This opinion will be unpublished and

may not be cited except as provided by

Minn. Stat. § 480A.08, subd. 3 (2004).






Pedro Charles Flores,






State of Minnesota,



Filed September 20, 2005

Klaphake, Judge


Cottonwood County District Court

File No. K4-98-167


John M. Stuart, State Public Defender, 2221 University Avenue Southeast, Suite 425, Minneapolis, MN  55414; and


Mary M. McMahon, Special Assistant Public Defender, McMahon & Associates Criminal Defense, Ltd., 2499 Rice Street, Suite 140, Roseville, MN  55113-3724 (for appellant)


Mike Hatch, Attorney General, 1800 Bremer Tower, 445 Minnesota Street, St. Paul, MN  55101-2134; and


L. Douglas Storey, Cottonwood County Attorney, Nicholas A. Anderson, Assistant County Attorney, 1044 Third Avenue, Windom, MN  56101 (for respondent)


            Considered and decided by Dietzen, Presiding Judge, Lansing, Judge, and Klaphake, Judge.

U N P U B L I S H E D   O P I N I O N


            Appellant Pedro Charles Flores challenges the postconviction court’s denial of his request for a reduction in his 30-year sentence for first-degree criminal sexual conduct and vacation of the mandatory 10-year conditional release term under to Minn. Stat. § 609.109, subd. 7 (2000).  Appellant argues that his sentence and the conditional release term violated the principles set forth in Blakely v. Washington, 542 U.S. 296, 124 S. Ct. 2531 (2004). 

            Because Blakely does not apply retroactively to matters that were final before its issuance, the district court did not abuse its discretion by denying appellant’s postconviction petition.  We therefore affirm.


            A petition for postconviction relief is a collateral attack on a judgment, which carries a presumption of regularity.  Pederson v. State, 649 N.W. 2d 161, 163 (Minn. 2002).  The reviewing court will not reverse the postconviction court’s decision absent an abuse of discretion.  Dukes v. State, 621 N.W.2d 246, 251 (Minn. 2001).  The determination of whether a decision applies retroactively is a question of law reviewed de novo.  State v. Petschl, 692 N.W.2d 463, 470 (Minn. App. 2004), review denied (Minn. Jan. 20, 2005).

            In Petschl, we recognized that Blakely announced a new constitutional rule, because it was not dictated by the holding in Apprendi v. New Jersey, 530 U.S. 466, 120 S. Ct. 2348 (2000).  Petschl, 692 N.W.2d at 471; see also State v. Houston, 702 N.W.2d 268 (Minn. 2005).  Applying the principles set forth in Teague v. Lane, 489 U.S. 288, 311, 109 S. Ct. 1060, 1075-76 (1989), and O’Meara v. State, 679 N.W.2d 334, 339-40 (Minn. 2004), the supreme court concluded that Blakely, as a new rule of federal constitutional criminal procedure, applied retroactively to matters still pending on direct review, but not to those that were final before Blakely was issued.  Houston, 704 N.W.2d at 272.  A conviction is final when a defendant’s direct appeal rights are exhausted and the time for filing a petition for certiorari has passed or a petition for certiorari has been denied by the Supreme Court.  O’Meara, 679 N.W.2d at 336.  Here, appellant’s direct appeal rights were exhausted when the Minnesota Supreme Court denied his petition for review of our decision confirming his conviction on February 26, 2003, and the time for filing a petition for certiorari passed.  Appellant’s conviction thus was final well before the Blakely decision was issued in June 2004.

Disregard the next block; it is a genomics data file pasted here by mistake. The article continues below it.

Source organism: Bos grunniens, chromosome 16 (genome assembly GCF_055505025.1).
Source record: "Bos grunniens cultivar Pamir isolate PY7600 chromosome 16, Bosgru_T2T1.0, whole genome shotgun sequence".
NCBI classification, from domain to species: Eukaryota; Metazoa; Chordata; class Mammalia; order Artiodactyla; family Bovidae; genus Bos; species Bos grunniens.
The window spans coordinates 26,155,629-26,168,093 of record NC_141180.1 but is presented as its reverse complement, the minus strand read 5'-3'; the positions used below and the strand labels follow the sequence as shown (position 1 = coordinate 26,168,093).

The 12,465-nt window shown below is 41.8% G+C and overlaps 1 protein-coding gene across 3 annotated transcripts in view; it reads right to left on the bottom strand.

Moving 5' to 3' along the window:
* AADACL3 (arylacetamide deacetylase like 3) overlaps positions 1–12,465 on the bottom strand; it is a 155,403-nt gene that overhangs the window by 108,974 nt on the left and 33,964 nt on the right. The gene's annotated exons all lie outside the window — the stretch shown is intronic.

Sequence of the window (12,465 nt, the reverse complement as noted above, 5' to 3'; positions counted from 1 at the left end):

At the time his direct appeal rights were exhausted, appellant had been sentenced in accordance with the principles of Apprendi to no more than the statutory maximum of 30 years.  See, e.g., State v. Grossman, 636 N.W.2d 545, 549 (Minn. 2001) (limiting sentencing departures after Apprendi to no more than the maximum set forth in statute).  Because appellant is not entitled to retroactive application of Blakely, the district court did not abuse its discretion by denying his petition for postconviction relief from his sentence.

            Appellant also challenges the district court’s imposition of the mandatory conditional release term under Minn. Stat. § 609.109, subd. 7 (2000), arguing that it increases his sentence beyond the statutory maximum based on judicially found facts.  In State v. Jones, 659 N.W.2d 748, 753 (Minn. 2003), also a post-Apprendi but pre-Blakely case, the supreme court concluded that because the conditional release term of Minn. Stat. § 609.109, subd. 7, is authorized on the basis of the jury verdict alone and does not require any additional factfinding, it is permissible under Apprendi.  We therefore reject appellant’s challenge to the imposition of a conditional release term.